Denis says a real supercar may be his next project. "Many people say that if you want to drive a Ferrari or a Porsche, buy an MRS first, to learn how to drive. Their driving style is very similar. It is also a rear-engine model, and the center of gravity is about in the middle of the car." The Ferrari logo sticker on the dashboard clearly confirms the ambitions of the owner.
Oleg Yefremov lives near Moscow. He also built his car to astonish everyone around him. However, for his experiments he chose an old ‘84 Lada 2101, which is a copy of the Italian Fiat designed in the 1960s. Initially, when he bought the car, it came with a "non-native" 1.7-liter engine. After a cylinder bore and improvements, its displacement increased to 1.8 liters. No one can tell the true mileage of the car because its odometer has been replaced.
"I have installed a Mazda 3 xenon lens, an enlarged radiator, a Nissan Primera radiator fan, disc brakes, hydraulic hand-brake, an Audi A8 brake master cylinder and a microprocessor ignition system. I also installed a short-stroke gearshift lever, additional gauges: ammeter, voltmeter, intake manifold vacuum gauge," Oleg says. The driver’s seat is a Sparco, but the passenger’s seat is a Honda Prelude seat. The steering wheel is removable and anyone can easily take it off –it is a great anti-theft system. The Mazda 3 xenon headlights are covered with round polycarbonate lenses. The right headlight is a little bit fused and Oleg plans replace it with a new one: "I bought a square meter of polycarbonate, I can cut as many lenses as necessary."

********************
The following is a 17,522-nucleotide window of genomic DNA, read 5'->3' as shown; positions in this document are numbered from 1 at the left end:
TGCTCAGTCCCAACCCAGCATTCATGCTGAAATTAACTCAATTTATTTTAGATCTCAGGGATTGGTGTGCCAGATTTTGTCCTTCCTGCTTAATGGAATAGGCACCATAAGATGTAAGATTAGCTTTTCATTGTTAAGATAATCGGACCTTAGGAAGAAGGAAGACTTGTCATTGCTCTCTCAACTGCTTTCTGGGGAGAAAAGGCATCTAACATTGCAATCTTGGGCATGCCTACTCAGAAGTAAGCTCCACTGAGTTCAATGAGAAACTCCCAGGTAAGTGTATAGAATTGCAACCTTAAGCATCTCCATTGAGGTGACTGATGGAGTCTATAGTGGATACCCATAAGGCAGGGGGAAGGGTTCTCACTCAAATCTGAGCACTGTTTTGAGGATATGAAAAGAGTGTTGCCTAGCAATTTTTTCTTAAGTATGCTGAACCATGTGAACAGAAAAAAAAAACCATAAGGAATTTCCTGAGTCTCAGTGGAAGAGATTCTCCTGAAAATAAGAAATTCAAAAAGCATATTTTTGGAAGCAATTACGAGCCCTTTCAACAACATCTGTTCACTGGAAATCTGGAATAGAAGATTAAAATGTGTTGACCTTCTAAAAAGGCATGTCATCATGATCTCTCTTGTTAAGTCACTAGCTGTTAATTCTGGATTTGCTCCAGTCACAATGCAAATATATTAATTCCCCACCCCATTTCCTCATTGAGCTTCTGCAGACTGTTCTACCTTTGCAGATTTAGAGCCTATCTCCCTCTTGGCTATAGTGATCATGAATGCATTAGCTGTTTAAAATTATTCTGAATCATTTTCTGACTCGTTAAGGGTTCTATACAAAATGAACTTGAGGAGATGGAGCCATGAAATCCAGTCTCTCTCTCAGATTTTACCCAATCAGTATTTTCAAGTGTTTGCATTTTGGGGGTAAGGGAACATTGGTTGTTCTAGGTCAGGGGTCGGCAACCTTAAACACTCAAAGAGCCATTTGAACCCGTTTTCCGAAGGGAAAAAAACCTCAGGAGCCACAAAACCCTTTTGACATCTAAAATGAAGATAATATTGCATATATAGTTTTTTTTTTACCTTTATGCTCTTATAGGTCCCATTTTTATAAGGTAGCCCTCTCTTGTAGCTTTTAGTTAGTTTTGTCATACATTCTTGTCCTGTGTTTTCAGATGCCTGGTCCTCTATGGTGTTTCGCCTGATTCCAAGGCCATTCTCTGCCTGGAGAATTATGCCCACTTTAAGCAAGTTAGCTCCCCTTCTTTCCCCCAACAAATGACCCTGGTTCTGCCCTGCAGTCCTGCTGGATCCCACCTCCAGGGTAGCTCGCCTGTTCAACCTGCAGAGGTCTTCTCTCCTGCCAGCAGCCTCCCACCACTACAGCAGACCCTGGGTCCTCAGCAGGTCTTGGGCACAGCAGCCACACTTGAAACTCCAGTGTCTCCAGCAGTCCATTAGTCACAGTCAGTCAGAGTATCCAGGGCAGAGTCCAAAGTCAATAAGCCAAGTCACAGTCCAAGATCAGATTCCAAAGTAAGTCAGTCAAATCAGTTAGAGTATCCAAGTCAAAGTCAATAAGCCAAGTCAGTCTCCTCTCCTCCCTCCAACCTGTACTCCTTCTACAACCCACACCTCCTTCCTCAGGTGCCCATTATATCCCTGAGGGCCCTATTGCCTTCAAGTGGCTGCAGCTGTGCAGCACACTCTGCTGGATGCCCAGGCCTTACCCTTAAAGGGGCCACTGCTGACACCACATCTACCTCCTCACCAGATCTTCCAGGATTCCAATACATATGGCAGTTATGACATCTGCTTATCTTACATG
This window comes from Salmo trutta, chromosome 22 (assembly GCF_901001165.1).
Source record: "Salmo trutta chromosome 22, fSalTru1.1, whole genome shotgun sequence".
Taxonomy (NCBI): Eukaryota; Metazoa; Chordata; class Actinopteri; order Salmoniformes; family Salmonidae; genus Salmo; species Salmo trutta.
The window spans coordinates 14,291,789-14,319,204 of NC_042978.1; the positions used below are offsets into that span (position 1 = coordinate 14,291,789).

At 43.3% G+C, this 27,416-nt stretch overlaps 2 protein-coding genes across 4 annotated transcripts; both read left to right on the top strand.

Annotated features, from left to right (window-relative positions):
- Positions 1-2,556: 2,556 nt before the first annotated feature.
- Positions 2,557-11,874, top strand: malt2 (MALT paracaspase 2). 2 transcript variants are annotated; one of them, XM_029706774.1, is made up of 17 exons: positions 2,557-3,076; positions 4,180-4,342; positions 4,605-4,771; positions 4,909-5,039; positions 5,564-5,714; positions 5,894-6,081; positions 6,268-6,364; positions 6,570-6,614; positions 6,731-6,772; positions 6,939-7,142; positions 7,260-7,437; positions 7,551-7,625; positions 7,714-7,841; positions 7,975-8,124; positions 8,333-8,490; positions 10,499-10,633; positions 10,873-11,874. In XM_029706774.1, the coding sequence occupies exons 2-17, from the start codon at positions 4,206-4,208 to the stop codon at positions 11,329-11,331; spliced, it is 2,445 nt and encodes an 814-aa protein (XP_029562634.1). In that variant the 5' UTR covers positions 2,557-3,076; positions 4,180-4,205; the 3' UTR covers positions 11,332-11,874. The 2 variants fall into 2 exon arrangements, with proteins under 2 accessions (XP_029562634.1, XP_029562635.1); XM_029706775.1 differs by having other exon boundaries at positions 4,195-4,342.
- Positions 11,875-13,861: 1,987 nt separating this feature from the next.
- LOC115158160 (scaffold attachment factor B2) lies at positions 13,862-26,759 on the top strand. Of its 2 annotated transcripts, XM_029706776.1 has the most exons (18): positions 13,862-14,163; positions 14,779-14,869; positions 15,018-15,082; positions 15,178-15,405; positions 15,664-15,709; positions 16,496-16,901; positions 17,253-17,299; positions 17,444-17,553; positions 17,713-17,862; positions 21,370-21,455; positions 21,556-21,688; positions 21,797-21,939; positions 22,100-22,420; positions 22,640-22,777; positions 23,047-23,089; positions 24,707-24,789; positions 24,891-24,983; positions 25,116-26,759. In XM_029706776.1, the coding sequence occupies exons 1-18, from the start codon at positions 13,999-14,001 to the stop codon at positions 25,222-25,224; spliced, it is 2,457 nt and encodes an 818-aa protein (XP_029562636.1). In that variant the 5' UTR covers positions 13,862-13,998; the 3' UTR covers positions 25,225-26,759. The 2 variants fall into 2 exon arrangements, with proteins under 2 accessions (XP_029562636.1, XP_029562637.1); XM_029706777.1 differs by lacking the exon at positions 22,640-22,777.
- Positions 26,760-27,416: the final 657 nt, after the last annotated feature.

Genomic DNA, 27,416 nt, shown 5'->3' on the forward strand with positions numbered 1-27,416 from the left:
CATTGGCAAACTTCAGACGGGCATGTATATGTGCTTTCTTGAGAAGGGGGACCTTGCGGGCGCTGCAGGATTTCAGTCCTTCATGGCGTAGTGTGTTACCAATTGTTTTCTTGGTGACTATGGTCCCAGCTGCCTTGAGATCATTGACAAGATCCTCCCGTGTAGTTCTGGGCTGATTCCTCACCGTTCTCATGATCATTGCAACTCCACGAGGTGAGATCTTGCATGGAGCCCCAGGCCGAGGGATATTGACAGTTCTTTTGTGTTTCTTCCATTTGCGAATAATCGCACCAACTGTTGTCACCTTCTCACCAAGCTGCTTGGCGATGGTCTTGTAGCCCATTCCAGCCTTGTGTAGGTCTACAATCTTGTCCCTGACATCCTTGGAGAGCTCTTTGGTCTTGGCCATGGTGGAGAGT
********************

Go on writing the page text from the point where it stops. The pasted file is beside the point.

Yury is from Moscow. Just like Oleg and Denis, he is also a member of the Lada Cars Club. He is currently rebuilding a ‘03 Lada 2107. The first impression one receives when looking under the hood of his car is that something is missing. Only the engine and the expansion tank with the coolant are visible.
"You know, I just rearranged the components: the battery is now in the trunk, and I completely removed the washing fluid tank. If necessary, I can wipe the windshield with a cloth. Here is a 16-valve Lada Priora block, a 4-throttle Toyota Levin intake and a Volvo C90 injection system. On top of the engine you can see the so-called megaphones or pipes for air intake. I had to cut out a hole in the hood, so that air could flow in. Next, I’m going to fix a hump on the hood."
Yuri built this car to learn drifting, so it is packaged with wide front tires, stiffer shock absorbers, bucket seats, four-point seat belts, power-steering and reinforced sport frame. Its exterior is virtually no different from the exterior of a regular Lada; only a hole in the hood and the proud panted man on the car exclaiming “Fuck Yeah” suggest that there is something more than just a Lada here.
Lada owners say domestic cars are a good platform for experimentation. They are inexpensive, and all issues can be fixed with a spanner, a hammer and a grinder. What comes as a result may seem ridiculous, but, in fact, it is the fruit of sleepless nights and hard work – a piece of art, an expression of Russian ideas about beauty.